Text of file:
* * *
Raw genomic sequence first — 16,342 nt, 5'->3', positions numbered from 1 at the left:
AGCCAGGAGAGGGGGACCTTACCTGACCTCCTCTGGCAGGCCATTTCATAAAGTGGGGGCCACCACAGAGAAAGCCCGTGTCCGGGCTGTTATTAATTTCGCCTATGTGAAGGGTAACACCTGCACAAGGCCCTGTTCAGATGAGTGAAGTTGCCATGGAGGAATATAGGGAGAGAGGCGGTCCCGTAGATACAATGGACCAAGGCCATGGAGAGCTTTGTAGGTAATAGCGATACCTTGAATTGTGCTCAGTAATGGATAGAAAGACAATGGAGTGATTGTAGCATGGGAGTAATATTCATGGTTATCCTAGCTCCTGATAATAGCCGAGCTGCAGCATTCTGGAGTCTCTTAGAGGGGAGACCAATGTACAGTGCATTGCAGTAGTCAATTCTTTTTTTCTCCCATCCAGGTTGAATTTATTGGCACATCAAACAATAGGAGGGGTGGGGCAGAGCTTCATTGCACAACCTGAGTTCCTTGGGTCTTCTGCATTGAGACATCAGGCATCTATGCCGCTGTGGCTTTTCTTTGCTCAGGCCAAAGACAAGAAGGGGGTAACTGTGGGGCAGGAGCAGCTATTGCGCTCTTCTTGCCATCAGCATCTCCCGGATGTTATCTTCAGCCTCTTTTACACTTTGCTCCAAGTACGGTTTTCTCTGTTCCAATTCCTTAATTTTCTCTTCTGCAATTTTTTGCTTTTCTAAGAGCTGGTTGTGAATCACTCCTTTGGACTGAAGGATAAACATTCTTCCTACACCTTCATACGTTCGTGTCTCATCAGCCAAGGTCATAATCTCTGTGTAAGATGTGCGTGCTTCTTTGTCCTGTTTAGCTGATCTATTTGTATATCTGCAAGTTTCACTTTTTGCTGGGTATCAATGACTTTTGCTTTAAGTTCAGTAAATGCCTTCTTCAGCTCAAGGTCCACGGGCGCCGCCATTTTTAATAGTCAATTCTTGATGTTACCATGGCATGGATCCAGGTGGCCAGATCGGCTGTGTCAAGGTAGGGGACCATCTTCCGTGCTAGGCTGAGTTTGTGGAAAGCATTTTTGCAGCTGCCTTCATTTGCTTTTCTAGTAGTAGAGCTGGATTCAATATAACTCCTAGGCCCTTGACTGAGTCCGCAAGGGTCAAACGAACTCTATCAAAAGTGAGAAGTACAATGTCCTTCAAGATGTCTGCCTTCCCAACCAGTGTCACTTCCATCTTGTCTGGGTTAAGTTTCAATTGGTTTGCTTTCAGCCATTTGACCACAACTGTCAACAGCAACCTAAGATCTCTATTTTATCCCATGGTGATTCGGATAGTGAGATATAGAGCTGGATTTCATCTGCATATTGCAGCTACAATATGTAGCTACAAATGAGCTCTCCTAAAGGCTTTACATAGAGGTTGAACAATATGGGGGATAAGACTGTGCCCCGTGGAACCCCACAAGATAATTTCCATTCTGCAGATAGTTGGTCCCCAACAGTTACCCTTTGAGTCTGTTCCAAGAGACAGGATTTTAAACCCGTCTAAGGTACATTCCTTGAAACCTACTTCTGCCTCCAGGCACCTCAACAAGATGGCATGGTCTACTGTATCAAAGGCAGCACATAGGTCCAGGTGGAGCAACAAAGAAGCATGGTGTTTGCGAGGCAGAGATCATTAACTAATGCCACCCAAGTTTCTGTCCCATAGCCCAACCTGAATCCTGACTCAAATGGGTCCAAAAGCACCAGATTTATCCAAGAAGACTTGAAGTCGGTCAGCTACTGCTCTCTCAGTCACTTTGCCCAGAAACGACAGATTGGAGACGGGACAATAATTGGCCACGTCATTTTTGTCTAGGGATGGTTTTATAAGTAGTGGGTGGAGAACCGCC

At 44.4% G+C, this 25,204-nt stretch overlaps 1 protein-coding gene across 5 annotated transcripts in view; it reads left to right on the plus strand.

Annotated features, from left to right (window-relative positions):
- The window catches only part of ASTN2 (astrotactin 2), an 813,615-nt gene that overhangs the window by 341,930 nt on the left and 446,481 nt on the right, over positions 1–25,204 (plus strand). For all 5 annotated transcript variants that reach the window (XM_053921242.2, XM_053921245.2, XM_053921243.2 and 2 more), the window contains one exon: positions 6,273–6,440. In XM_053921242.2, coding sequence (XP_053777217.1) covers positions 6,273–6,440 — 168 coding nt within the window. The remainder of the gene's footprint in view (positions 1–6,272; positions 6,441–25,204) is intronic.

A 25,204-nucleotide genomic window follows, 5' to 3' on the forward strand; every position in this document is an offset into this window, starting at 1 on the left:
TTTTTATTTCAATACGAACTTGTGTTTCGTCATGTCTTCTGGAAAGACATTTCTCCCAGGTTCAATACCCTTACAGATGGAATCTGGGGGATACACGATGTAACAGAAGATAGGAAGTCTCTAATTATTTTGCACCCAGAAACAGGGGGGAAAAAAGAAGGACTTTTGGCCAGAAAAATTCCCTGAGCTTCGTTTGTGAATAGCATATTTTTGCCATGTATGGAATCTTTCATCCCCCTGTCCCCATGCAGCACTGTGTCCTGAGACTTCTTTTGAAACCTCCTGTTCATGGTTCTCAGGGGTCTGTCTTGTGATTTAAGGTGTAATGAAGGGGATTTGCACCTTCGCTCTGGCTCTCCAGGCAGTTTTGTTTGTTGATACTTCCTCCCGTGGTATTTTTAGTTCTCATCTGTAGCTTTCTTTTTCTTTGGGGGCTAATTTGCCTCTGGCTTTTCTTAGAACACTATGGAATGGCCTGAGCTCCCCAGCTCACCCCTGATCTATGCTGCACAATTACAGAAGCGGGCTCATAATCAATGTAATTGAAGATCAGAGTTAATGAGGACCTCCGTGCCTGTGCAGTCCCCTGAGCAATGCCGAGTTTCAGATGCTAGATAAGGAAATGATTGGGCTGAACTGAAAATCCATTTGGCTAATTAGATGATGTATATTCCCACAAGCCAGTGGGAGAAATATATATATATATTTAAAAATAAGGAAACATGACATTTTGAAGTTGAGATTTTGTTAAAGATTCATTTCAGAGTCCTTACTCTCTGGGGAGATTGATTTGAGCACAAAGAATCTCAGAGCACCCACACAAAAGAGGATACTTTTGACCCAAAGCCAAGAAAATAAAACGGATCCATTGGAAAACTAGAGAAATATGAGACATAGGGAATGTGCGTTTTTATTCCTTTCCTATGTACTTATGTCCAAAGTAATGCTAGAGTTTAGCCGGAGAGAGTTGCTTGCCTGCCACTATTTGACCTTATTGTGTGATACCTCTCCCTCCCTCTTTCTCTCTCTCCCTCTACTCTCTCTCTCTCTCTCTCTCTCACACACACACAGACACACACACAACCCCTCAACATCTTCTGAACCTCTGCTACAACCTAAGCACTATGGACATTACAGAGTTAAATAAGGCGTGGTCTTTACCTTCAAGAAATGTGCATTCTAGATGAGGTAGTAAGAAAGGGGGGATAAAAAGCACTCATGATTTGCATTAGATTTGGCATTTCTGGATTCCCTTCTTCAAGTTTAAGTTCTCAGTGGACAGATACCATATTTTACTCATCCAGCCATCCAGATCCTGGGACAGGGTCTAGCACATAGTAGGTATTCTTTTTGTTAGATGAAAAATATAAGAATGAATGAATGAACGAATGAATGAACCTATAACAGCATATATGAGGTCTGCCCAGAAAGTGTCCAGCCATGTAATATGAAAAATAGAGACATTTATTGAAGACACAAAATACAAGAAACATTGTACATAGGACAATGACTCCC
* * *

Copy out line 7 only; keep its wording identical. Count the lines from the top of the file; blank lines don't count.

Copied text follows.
TTTTTATTTCAATACGAACTTGTGTTTCGTCATGTCTTCTGGAAAGACATTTCTCCCAGGTTCAATACCCTTACAGATGGAATCTGGGGGATACACGATGTAACAGAAGATAGGAAGTCTCTAATTATTTTGCACCCAGAAACAGGGGGGAAAAAAGAAGGACTTTTGGCCAGAAAAATTCCCTGAGCTTCGTTTGTGAATAGCATATTTTTGCCATGTATGGAATCTTTCATCCCCCTGTCCCCATGCAGCACTGTGTCCTGAGACTTCTTTTGAAACCTCCTGTTCATGGTTCTCAGGGGTCTGTCTTGTGATTTAAGGTGTAATGAAGGGGATTTGCACCTTCGCTCTGGCTCTCCAGGCAGTTTTGTTTGTTGATACTTCCTCCCGTGGTATTTTTAGTTCTCATCTGTAGCTTTCTTTTTCTTTGGGGGCTAATTTGCCTCTGGCTTTTCTTAGAACACTATGGAATGGCCTGAGCTCCCCAGCTCACCCCTGATCTATGCTGCACAATTACAGAAGCGGGCTCATAATCAATGTAATTGAAGATCAGAGTTAATGAGGACCTCCGTGCCTGTGCAGTCCCCTGAGCAATGCCGAGTTTCAGATGCTAGATAAGGAAATGATTGGGCTGAACTGAAAATCCATTTGGCTAATTAGATGATGTATATTCCCACAAGCCAGTGGGAGAAATATATATATATATTTAAAAATAAGGAAACATGACATTTTGAAGTTGAGATTTTGTTAAAGATTCATTTCAGAGTCCTTACTCTCTGGGGAGATTGATTTGAGCACAAAGAATCTCAGAGCACCCACACAAAAGAGGATACTTTTGACCCAAAGCCAAGAAAATAAAACGGATCCATTGGAAAACTAGAGAAATATGAGACATAGGGAATGTGCGTTTTTATTCCTTTCCTATGTACTTATGTCCAAAGTAATGCTAGAGTTTAGCCGGAGAGAGTTGCTTGCCTGCCACTATTTGACCTTATTGTGTGATACCTCTCCCTCCCTCTTTCTCTCTCTCCCTCTACTCTCTCTCTCTCTCTCTCTCTCACACACACACAGACACACACACAACCCCTCAACATCTTCTGAACCTCTGCTACAACCTAAGCACTATGGACATTACAGAGTTAAATAAGGCGTGGTCTTTACCTTCAAGAAATGTGCATTCTAGATGAGGTAGTAAGAAAGGGGGGATAAAAAGCACTCATGATTTGCATTAGATTTGGCATTTCTGGATTCCCTTCTTCAAGTTTAAGTTCTCAGTGGACAGATACCATATTTTACTCATCCAGCCATCCAGATCCTGGGACAGGGTCTAGCACATAGTAGGTATTCTTTTTGTTAGATGAAAAATATAAGAATGAATGAATGAACGAATGAATGAACCTATAACAGCATATATGAGGTCTGCCCAGAAAGTGTCCAGCCATGTAATATGAAAAATAGAGACATTTATTGAAGACACAAAATACAAGAAACATTGTACATAGGACAATGACTCCC